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Fainting is a sudden brief attack of suspended animation, due to the supply of blood to the brain becoming momentarily insufficient.
The person about to faint turns pale and staggers or leans against the nearest support; the eyelids tremble or close and the pulse fails, while the breathing becomes shallow and irregular; in some cases vomiting occurs. At the same time there is a sinking feeling in the stomach, and increasing weakness and giddiness; the power of hearing is quickly lost, though a drumming in the ears may at. first be noticed; the sense of touch is impaired and vision becomes indistinct.
The blurred surroundings then pass into blackness, the muscles relax and the patient falls unconscious to the ground. He lies completely inert and limp; the skin is cold and clammy, the pulse is weak and may even be absent. Respiration may be imperceptible or it may occur as an occasional weak sigh.
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Deep breathing, with slight movements of the hands or lips, is usually the first sign of returning consciousness The pulse recovers its volume and the returning blood brings colour to the blanched cheeks, warmth to the cold extremities. Within a few seconds the patient is able to see and hear; shortly afterwards the power of movement returns; there is a moment or two of confusion and the fainting fit is over.
Fainting is most commonly caused by the stagnant air of over crowded rooms, by overexertion in hot weather, or by getting into the upright position when weak from disease (postural hypotension). It may also result from bleeding, injury or starvation. Sometimes a fainting attack is occasioned by violent emotional disturbance due to fright or horror. By reflex action through the uervous system such disturbances as indigestion, intestinal worms or slight accidcnts may induce fainting. Contrary to the general belief, fainting is not usually an indication of heart disease or heart weakness.
If the patient has not fallen, he must be immediately removed from the conditions which caused the faintness, preferably to fresh open air, and laid on the back. If circumstances do not allow of removal, the atmosphere must be rendered as pure as possible by throwing open windows and doors, as well as by preventing people from crowding around. At the same time the clothes should be loosened around the neck and chest. Stimulants such as will increase the force of the heart beat should be provided. When the patient can swallow, a few teaspoonsful of brandy or other spirit may be given either pure or in water. Sal volatile or eau-de-Cologne serve equally well as smelling salts or strong perfumes, fanning or the application of spirits to the temples and hands are other means for stimulating the heart by reflex action through the nervous system. Bathing the face with cold water acts in the same manner. It is important that the patient should not assume the erect attitude hastily, or attempt any exertion until after a rest.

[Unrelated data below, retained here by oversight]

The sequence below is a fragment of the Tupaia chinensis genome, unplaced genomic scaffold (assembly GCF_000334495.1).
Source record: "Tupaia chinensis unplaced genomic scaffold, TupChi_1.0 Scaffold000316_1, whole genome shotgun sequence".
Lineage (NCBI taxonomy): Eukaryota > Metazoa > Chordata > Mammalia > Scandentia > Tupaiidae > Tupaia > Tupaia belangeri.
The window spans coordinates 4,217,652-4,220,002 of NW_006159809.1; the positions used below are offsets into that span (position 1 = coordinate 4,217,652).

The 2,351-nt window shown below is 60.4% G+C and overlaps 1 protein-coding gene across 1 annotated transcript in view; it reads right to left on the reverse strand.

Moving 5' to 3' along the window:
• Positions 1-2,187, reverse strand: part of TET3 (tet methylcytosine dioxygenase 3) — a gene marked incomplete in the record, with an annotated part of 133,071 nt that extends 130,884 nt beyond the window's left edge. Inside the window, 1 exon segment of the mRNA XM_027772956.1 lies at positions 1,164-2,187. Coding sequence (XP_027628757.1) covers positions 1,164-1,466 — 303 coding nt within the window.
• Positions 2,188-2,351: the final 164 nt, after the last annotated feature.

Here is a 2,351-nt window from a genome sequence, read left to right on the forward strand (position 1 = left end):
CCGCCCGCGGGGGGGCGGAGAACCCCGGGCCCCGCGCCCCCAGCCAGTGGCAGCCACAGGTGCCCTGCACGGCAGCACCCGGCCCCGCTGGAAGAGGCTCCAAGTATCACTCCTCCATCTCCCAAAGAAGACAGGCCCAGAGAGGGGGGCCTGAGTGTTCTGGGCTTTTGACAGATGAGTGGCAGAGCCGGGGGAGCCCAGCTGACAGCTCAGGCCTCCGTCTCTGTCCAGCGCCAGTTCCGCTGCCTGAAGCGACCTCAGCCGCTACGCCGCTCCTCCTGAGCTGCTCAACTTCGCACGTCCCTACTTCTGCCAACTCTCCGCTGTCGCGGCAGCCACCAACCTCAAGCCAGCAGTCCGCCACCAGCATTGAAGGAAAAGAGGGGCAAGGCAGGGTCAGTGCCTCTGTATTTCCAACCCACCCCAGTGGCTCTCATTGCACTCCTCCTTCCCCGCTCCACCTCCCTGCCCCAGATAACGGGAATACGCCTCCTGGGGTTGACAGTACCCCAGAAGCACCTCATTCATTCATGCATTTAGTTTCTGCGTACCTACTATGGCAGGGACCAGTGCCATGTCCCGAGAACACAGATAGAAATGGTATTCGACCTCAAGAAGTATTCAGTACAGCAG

The patient should be laid absolutely on his back, either in the open air or in a place that allows the circulation of air. Clothing should be lcosened, and smelling salts held to the nostrils.
The full development of a fainting fit may sometimes be prevented by forcibly bending foxward the sitting patient so that the head is brought down between the knees. The blood supply to the brain is increased by this position, and thus the Attack may be cut short before unconsciousness occur. See Dizziness; Shock; Unconsciousness.